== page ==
In the USA, the national Respiratory and Enteric Virus Surveillance System (NREVSS) monitors and summarizes the RSV surveillance results starting in July 1985 and publishes them on the NREVSS website [17]. The RSV activity in NREVSS reports is shown as median percent of positive for RSV results per month (week) and region. Onsets/offsets are defined as the first/last of two consecutive weeks (months) of at least 10% positive test results with at least two positive samples in the numerator of the reports of both weeks (months) [4,5].

In our study both methods of outbreak analysis were used. We acquired the number and percentage of positive cases per month.

Monitoring of RSV activity by calculation of the percentage of positive RSV detection in comparison to the number of positive cases has the advantage that the results show the real RSV situation independently of changes in population. Also, in our study, in outbreaks months at least 10% of samples were positive. However, in summer weeks, in which only few samples were sent in, the positive rate could be over 10% by only one positive sample. Therefore, it is also important to consider the number of sporadic cases in order to distinguish between the beginning/ending of an outbreak and background activity.

Onset, offset and peak months on the plot with the percentage curve were nearly the same as on the plot presenting the absolute number of positive cases. Early and late seasons were recognisable on our plot with the percentage curve. These fluctuations of RSV season onset weeks can also be observed in two Omaha Nebraska NREVSS surveillance laboratories [5]. It is noted that on the plot with percentage curve the intensity of epidemics cannot be seen. In seasons with low RSV intensity (small number of samples) the positive rate was as high (50–60%) as in seasons with high RSV activity. Therefore, this information is missing in NRVSS reports. Only the combination of both approaches to the monitoring of RSV outbreaks supplies complete information for the estimation of the epidemiological situation.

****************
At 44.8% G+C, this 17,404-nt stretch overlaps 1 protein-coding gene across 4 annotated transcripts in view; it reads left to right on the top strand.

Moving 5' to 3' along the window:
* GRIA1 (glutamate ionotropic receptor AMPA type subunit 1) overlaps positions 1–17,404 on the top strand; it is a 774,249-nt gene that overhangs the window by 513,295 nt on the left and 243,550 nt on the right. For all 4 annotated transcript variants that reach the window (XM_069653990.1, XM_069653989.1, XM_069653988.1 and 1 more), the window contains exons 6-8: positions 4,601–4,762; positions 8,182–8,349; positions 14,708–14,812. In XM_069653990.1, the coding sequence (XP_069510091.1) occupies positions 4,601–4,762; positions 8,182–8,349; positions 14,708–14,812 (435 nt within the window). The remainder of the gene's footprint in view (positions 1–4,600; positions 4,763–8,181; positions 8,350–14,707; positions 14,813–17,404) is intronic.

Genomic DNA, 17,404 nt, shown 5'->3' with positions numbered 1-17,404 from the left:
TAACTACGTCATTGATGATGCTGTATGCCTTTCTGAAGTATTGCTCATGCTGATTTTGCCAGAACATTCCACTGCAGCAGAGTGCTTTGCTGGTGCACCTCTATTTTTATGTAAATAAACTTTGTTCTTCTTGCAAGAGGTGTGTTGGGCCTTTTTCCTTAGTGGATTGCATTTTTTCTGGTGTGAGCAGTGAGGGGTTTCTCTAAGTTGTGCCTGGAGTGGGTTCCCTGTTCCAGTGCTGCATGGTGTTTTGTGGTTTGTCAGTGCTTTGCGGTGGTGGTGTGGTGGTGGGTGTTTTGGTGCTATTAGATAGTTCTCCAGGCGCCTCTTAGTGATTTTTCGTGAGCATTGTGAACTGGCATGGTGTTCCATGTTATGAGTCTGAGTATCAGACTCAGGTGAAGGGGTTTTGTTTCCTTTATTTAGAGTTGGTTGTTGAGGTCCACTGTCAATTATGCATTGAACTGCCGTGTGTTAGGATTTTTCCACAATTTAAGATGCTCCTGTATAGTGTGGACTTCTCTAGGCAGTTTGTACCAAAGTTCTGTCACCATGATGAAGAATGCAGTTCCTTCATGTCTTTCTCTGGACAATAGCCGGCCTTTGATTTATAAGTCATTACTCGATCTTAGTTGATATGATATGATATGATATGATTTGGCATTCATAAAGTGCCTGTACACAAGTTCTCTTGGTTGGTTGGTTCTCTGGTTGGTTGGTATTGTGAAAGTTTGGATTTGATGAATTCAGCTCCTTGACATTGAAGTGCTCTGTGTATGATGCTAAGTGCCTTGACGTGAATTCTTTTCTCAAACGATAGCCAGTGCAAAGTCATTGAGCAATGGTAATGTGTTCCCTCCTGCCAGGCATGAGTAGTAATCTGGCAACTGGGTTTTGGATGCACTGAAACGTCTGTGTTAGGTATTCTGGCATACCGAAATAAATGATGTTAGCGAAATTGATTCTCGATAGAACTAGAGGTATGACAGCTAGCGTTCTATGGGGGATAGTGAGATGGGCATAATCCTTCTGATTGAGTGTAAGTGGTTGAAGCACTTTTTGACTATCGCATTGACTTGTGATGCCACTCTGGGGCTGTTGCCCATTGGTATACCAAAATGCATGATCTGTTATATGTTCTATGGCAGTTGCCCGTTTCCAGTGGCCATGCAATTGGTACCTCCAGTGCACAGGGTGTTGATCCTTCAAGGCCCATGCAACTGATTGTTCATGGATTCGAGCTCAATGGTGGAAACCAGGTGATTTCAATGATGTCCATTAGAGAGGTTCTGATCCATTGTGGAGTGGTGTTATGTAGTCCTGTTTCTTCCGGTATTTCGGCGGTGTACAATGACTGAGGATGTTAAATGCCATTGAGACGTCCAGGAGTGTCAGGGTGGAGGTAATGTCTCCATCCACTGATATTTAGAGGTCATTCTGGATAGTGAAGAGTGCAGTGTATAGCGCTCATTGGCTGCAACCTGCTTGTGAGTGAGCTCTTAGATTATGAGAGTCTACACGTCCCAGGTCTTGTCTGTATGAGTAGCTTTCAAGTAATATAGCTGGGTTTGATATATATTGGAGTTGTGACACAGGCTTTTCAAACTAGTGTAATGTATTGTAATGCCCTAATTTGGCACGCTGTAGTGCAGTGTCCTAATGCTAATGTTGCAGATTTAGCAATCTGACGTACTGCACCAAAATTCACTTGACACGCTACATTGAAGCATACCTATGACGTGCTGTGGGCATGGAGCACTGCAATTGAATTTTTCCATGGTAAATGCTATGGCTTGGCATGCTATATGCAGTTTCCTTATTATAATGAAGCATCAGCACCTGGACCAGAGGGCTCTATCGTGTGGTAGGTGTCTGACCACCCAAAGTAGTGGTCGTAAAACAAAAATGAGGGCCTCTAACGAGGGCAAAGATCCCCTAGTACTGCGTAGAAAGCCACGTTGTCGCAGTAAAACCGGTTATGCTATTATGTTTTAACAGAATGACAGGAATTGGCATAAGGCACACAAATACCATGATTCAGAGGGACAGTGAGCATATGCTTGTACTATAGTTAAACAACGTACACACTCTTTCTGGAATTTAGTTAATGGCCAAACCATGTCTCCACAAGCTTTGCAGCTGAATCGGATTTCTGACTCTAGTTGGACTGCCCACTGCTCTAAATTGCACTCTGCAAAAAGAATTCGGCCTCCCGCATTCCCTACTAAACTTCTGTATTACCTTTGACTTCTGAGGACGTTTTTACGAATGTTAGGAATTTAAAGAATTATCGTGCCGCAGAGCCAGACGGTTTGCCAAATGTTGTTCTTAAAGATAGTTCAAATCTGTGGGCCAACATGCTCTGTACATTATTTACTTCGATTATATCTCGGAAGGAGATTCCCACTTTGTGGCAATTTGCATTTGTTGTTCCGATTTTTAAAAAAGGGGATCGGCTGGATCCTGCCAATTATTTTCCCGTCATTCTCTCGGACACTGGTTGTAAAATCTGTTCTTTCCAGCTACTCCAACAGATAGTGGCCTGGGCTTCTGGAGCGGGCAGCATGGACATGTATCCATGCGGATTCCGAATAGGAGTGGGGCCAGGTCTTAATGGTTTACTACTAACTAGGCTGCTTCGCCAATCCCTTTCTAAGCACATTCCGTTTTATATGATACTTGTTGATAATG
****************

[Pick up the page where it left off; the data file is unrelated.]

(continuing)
European surveillance centres present RSV data in different ways: The Pediatric Infectious Diseases Network on Acute Respiratory Tract Infections (PID-ARI.Net) Web&Warnsystem [18] (Kiel, Freiburg and Mainz, Germany) shows tables and incidence plot, the North Saxon State Health Office (NLGA) (Hanover, Germany) [19] uses percentage plot, the Swedish Institute for Infectious Disease Control (SMI) [20] presents tables, the Infectious Diseases Information System (ISIS) (the Netherlands) [21] shows different plots and tables. The use of different methods complicates the interpretation of data. As far as possible we compared seasonal RSV rhythm in Stuttgart with other European reports (Table 2).